|Item Weight||3.2 ounces|
|Product Dimensions||27 x 9 x 2 inches|
|California residents||Click here for Proposition 65 warning|
|Item model number||518QCN|
|Item Package Quantity||1|
|National Stock Number||6250-01-406-2956|
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IRWIN Tools QUICK-GRIP SL300 Series Bar Clamp / Spreader, 18-Inch (518QCN)
|Price:||$19.00 & FREE Shipping on orders over $49. Details|
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- Provides up to 300 pounds of sustained clamping force. Tested to complete 5, 000 cycles without failure, more than other brands.
- I-beam bar reduces flexing and bowing. Heat-treated, black oxide carbon steel provides maximum durability.
- Clutch lock mechanism with quick-release trigger lets you quickly and easily adjust jaw with the touch of a button.
- Locking swivel jaws with removable full-face pads distribute clamping force easily, while protecting the work surface.
- The Quick-Change screw easily converts the clamp to a spreader and eliminates end-jaw rattles. Affixed spring-loaded screw won't get lost.
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Top Customer Reviews
(1) Be sure the size is correct. I think the 36" size is too big for all but the biggest projects. I think the 18" size is the best all-around size.
(2) The plastic construction makes the clamps best for holding items "approximately" in place. If you need total clamping for cutting precision, look elsewhere.
All in all, a good product if it is the right size, and used for the right purpose.
Having these clamps in a few different sizes is beneficial as well. Small ones are more frequently used, and don't get in the way. The 33 1/2" is great when you need to hold larger projects together, and you can't effectively use two smaller ones to substitute. Additionally the macro clamps give you deeper jaws for a farther reach, enabling you to use them for securing work, to your radial arm saw table for example. They are fast enough to be used for almost any application. Sometimes I use them to secure work when sanding with a power sander. A couple squeezes and they are on, and one squeeze and they pop off.
After getting the smaller ones, and using them, I immediately order two of the 33 1/2" for larger projects, and for tie downs on equipment, including the drill press, and occasionally the radial arm saw.
Their is a small rubber stopper, which you can readily remove, in order to reverse the end, and make it a spreader as well. Something not needed very often, but difficult to achieve without one of these.
One note is that these have built in rubber pads, that completely cover the metal internal end. That is an advantage when you do not want to mar the wood.Read more ›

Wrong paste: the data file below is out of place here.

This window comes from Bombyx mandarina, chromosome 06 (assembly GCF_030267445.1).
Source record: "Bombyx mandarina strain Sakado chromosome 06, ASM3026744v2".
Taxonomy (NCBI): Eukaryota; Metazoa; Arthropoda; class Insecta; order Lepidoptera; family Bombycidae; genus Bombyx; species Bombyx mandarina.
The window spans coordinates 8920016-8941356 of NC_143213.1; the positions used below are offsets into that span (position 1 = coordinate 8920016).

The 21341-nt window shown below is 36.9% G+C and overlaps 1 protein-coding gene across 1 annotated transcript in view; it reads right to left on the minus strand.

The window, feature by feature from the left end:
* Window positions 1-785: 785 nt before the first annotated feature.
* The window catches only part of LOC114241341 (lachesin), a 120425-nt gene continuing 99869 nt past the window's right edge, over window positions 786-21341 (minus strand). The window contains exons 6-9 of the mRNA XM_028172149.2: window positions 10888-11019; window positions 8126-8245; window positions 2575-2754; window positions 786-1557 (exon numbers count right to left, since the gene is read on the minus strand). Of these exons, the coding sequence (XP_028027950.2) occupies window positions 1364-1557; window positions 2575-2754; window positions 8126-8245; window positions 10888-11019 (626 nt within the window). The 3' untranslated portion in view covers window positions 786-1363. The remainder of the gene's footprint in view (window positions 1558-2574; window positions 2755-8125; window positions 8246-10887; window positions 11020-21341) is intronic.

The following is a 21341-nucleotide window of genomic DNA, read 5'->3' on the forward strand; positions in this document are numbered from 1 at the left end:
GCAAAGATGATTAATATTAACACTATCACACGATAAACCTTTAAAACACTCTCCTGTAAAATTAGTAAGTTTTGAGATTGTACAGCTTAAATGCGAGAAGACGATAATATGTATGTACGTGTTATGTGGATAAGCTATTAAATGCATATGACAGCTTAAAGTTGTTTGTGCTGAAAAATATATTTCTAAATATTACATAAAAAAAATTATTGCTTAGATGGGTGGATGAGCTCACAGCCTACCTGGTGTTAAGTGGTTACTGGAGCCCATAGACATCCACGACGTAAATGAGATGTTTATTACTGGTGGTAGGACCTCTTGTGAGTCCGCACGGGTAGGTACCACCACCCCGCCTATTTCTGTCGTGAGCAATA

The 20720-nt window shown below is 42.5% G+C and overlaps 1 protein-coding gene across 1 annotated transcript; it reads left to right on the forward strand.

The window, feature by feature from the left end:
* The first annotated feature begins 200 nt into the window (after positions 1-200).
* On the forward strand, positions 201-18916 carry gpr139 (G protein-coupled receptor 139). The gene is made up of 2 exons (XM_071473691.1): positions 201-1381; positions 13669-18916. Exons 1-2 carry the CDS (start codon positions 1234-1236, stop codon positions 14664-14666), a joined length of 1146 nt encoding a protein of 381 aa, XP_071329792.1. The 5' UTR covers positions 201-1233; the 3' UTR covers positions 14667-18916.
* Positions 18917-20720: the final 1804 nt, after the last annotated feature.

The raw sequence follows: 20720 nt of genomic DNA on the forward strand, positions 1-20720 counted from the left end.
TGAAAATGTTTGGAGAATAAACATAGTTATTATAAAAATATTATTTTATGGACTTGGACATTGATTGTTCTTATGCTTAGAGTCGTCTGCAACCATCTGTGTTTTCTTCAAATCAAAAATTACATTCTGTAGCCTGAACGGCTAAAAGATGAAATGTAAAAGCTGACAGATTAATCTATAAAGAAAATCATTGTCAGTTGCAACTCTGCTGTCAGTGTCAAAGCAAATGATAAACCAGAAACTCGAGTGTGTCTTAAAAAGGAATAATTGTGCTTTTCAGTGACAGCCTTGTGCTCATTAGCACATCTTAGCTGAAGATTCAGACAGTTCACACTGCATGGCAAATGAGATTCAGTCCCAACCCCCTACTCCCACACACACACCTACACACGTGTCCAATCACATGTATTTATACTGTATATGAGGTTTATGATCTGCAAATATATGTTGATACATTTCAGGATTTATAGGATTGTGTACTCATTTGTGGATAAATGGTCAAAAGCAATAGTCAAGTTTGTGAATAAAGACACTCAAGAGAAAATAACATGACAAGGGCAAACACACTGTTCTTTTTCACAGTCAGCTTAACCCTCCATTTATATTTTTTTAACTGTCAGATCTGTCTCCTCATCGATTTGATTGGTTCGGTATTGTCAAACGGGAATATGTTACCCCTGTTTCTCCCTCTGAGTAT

My only issue is with the release mechanism. I had to struggle a little bit sometimes to get it to pop free. Also, with the release lever depressed, I had some difficulty sliding open the clamps. This is not unexpected or disappointing -- I figure it will take a little practice to get good at releasing and sliding the clamps. The trigger action clamping is so convenient that its well worth learning how to finesse the other parts.
I am glad I got the 12" clamps. When I initially envisioned how I might use these clamps, I thought perhaps the shorter clamps would be all I needed and might be easier to wield. But then I realized I didn't know what I might actually need and I figured it was safer to have too much clamp than too little. Well, I ended up using these to clamp my work piece onto huge posts and to inset legs on a workbench, even the railing on some stairs. Having the extra throw was so helpful -- I was able to use all sorts of imagination for how to hold the work piece with these.
Invaluable when working alone.
1) All of the different lengths of this clamp use the same bar but it's not always strong enough for the longer models. That is especially apparent when using the 24" and 36" models as spreaders. When used as a spreader, it's easy for the bar to bow to the side (and even permanently bend like my 36" model did) when applying only a modest, reasonable amount of pressure. Even when used as a clamp, the 24"+ models can cause the bar to bow a little but in the opposite directions - in the direction that the bar should be strongest.
2) When you apply a lot of clamping pressure, the clamp sometimes gets a little bound up and pressing the release lever doesn't actually release it. You have to use both hands to get it off, which takes away from one of these clamps' greatest strengths – one hand operation. I ran into this a few times today while trying to clamp something a little complicated by myself. It was a frustrating experience.
Most Recent Customer Reviews
Good, easy to use clamps that will hold your work quite securely!Published 1 day ago by PervySageChuck
Irwin is the top name in clamps for a reason. These are super easy to use and hold a great clamp for your projects.Published 2 days ago by MaDog3
Basically, it is the name, and the product line. Irwin used to be the go to name in tools, that is until they began having their products made in China. Read morePublished 9 days ago by Book & Music Lover
I have dozens of the older style Irwin bar clamps in my shop and like them a lot. I purchased four of the 18" Quick Grip SL300 clamps and find them of very poor qulity in... Read morePublished 1 month ago by None